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Lesson 9: Drawing the Human Form

In this first part of lesson 9 we draw the human form and we start with an adult male

, our knight.


Drawing an adult male

Here is a thumb nail of the last part of this lesson. take your time and your drawing will improve!


Drawing a Man - For This lesson we are going to continue using our steps by beginning with the creation of shapes like tubes, cylinders, ovals, circles and rectangles. Remember that everything you see is made up of these basic shapes and it is a good way for you to start a drawing. When drawing these basic shapes of an object you will be able to get a good feel for the perspective and the size relationships of everything.

The General Scale of a grown person - Generally, a man in the standing position can be measured in eight different parts and each part is about the same height as the man's head. You can see in the drawing here that I have made eight different sections with each one being the same size as the man's head.

This is how you should start your drawing. Lightly draw eight horizontal lines about one inch apart then draw an oval for the mans head so it takes up the top one inch section.

An important thing to remember - This is the scale for a human being! And this scale is very important in the world of fantasy drawings because when we distort this scale we come up with some very interesting things. For example: If you were to make the head bigger than one eighth of the whole you might have something that looks like a goblin. What if you make the head smaller than this scale? You might be working on something like a troll which has a body that is much bigger in proportion to the head. If you wanted to draw an elf you might make the body more slender and the arms and legs longer than the average human ratio.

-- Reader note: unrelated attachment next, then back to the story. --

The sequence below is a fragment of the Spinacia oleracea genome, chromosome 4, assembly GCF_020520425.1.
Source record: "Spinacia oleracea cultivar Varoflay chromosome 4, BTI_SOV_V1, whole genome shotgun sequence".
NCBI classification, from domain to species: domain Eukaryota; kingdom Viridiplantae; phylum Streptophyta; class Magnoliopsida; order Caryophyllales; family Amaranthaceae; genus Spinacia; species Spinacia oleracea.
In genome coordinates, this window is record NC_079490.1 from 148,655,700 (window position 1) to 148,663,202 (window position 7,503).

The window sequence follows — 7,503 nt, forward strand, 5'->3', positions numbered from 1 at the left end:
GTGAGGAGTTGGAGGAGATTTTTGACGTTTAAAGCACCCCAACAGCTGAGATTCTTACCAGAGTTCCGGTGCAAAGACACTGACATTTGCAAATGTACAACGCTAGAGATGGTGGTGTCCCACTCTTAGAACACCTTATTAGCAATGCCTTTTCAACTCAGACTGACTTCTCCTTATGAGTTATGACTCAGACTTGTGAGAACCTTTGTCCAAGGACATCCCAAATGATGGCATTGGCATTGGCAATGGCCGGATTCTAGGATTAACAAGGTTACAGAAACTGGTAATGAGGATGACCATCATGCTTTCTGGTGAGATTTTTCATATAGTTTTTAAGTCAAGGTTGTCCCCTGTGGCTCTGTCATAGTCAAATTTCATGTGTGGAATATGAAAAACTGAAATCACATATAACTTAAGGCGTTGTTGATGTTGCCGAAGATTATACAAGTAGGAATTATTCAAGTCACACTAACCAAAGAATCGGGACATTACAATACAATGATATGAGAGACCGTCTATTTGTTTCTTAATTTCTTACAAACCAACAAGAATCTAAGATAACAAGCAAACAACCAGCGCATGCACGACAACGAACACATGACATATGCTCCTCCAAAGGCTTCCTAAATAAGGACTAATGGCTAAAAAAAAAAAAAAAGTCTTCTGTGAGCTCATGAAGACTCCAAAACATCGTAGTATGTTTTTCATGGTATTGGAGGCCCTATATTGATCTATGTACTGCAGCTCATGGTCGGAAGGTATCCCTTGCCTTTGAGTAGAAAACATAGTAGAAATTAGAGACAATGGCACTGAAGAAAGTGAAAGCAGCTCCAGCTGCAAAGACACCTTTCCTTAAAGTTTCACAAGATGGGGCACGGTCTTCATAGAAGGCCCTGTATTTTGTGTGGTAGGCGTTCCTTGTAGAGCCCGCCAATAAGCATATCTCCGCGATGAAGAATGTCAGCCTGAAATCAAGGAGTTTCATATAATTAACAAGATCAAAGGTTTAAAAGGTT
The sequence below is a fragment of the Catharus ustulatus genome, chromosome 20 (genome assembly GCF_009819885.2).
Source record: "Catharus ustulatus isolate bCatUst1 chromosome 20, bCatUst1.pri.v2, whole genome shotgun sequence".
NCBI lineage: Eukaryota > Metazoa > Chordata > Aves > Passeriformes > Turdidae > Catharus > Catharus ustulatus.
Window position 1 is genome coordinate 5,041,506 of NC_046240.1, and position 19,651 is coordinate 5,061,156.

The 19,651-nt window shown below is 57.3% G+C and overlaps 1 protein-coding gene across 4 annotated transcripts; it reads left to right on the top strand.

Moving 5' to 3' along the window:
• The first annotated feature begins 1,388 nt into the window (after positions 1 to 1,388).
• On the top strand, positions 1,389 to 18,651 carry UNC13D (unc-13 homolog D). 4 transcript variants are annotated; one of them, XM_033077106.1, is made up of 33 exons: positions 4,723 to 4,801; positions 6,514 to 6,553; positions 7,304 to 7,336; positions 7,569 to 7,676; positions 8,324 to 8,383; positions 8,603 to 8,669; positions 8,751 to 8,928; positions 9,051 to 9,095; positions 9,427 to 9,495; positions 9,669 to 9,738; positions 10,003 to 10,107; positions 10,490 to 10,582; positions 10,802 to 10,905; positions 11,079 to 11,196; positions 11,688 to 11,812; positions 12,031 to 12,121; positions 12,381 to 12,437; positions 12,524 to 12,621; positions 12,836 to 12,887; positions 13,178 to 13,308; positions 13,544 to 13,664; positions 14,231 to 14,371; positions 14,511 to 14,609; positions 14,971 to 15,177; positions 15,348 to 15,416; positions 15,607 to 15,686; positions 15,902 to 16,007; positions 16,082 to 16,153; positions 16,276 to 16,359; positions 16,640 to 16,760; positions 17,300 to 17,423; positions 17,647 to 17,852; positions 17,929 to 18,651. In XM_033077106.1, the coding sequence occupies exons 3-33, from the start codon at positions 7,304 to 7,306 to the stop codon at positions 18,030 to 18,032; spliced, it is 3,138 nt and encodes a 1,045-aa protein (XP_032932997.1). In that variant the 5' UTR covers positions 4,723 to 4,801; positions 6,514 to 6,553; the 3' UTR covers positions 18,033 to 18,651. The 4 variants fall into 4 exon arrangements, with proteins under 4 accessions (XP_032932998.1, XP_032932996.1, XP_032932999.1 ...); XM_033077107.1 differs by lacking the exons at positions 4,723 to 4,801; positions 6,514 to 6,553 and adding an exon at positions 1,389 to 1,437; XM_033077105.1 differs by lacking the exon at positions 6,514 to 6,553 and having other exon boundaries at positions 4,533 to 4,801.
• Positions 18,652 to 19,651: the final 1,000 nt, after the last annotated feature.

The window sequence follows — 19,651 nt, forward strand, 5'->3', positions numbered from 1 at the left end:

In future lessons we are going to experiment with this distortion of the human figure but for now we will be simply drawing this classical human figure - it is after all the basic hero shape!

Now do this lesson. Draw out your eight section rectangle about at one inch increments then draw a rough oval in the top section for the knight's head.


Continue on to the next lesson - Drawing the shapes of the rest of the body


Figure it out! Human Proportions: Draw the Head and Figure Right Every Time

When the proportions are right, the drawing looks right! Most artists whose work features the human head and figure don't have the time or opportunity to draw directly from models, so it's essential that they acquire the skills and tools to draw them accurately without using direct reference. Now, thanks to Chris Hart's foolproof method, even beginners can quick-check the proportions of their head and figure drawings, identify errors, and swiftly fix mistakes. Richly illustrated with drawings from various angles, this follow-up to Hart's bestselling Figure It Out! includes step-by-step demonstrations and lessons that lead readers through the process. 


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